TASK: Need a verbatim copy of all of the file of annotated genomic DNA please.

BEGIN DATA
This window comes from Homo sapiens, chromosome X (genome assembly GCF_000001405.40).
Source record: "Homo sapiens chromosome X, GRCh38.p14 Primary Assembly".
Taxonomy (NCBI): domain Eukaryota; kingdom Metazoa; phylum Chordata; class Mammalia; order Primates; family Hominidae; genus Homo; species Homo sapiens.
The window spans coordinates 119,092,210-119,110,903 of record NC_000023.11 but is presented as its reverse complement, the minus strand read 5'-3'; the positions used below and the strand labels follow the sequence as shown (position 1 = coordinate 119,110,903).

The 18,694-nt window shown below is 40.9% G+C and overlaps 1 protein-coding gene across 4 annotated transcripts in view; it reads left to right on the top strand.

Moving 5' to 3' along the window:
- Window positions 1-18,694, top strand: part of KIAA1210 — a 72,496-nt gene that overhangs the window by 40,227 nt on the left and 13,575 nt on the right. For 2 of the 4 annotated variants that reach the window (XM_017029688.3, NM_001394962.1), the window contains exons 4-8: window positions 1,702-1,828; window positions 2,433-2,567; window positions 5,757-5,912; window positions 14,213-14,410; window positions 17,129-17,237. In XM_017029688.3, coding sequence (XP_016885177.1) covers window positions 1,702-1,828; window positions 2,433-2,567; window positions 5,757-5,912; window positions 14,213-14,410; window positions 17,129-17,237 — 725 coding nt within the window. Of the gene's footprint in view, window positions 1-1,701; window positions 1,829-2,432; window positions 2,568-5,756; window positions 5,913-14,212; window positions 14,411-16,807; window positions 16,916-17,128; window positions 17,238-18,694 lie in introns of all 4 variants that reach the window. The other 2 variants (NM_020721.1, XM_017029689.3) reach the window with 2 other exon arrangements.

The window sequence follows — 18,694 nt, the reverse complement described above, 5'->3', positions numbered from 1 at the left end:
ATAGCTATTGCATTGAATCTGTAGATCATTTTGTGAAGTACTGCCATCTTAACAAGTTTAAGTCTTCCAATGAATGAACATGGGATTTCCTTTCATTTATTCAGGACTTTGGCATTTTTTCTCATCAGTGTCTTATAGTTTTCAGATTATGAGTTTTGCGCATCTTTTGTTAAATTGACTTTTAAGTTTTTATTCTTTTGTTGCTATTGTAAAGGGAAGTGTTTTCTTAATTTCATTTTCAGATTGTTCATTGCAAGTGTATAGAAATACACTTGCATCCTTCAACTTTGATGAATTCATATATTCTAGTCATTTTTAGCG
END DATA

This window comes from Homo sapiens, chromosome X (genome assembly GCF_000001405.40).
Source record: "Homo sapiens chromosome X, GRCh38.p14 Primary Assembly".
Taxonomy (NCBI): domain Eukaryota; kingdom Metazoa; phylum Chordata; class Mammalia; order Primates; family Hominidae; genus Homo; species Homo sapiens.
The window spans coordinates 119,092,210-119,110,903 of record NC_000023.11 but is presented as its reverse complement, the minus strand read 5'-3'; the positions used below and the strand labels follow the sequence as shown (position 1 = coordinate 119,110,903).

The 18,694-nt window shown below is 40.9% G+C and overlaps 1 protein-coding gene across 4 annotated transcripts in view; it reads left to right on the top strand.

Moving 5' to 3' along the window:
- Window positions 1-18,694, top strand: part of KIAA1210 — a 72,496-nt gene that overhangs the window by 40,227 nt on the left and 13,575 nt on the right. For 2 of the 4 annotated variants that reach the window (XM_017029688.3, NM_001394962.1), the window contains exons 4-8: window positions 1,702-1,828; window positions 2,433-2,567; window positions 5,757-5,912; window positions 14,213-14,410; window positions 17,129-17,237. In XM_017029688.3, coding sequence (XP_016885177.1) covers window positions 1,702-1,828; window positions 2,433-2,567; window positions 5,757-5,912; window positions 14,213-14,410; window positions 17,129-17,237 — 725 coding nt within the window. Of the gene's footprint in view, window positions 1-1,701; window positions 1,829-2,432; window positions 2,568-5,756; window positions 5,913-14,212; window positions 14,411-16,807; window positions 16,916-17,128; window positions 17,238-18,694 lie in introns of all 4 variants that reach the window. The other 2 variants (NM_020721.1, XM_017029689.3) reach the window with 2 other exon arrangements.

The window sequence follows — 18,694 nt, the reverse complement described above, 5'->3', positions numbered from 1 at the left end:
ATAGCTATTGCATTGAATCTGTAGATCATTTTGTGAAGTACTGCCATCTTAACAAGTTTAAGTCTTCCAATGAATGAACATGGGATTTCCTTTCATTTATTCAGGACTTTGGCATTTTTTCTCATCAGTGTCTTATAGTTTTCAGATTATGAGTTTTGCGCATCTTTTGTTAAATTGACTTTTAAGTTTTTATTCTTTTGTTGCTATTGTAAAGGGAAGTGTTTTCTTAATTTCATTTTCAGATTGTTCATTGCAAGTGTATAGAAATACACTTGCATCCTTCAACTTTGATGAATTCATATATTCTAGTCATTTTTAGCG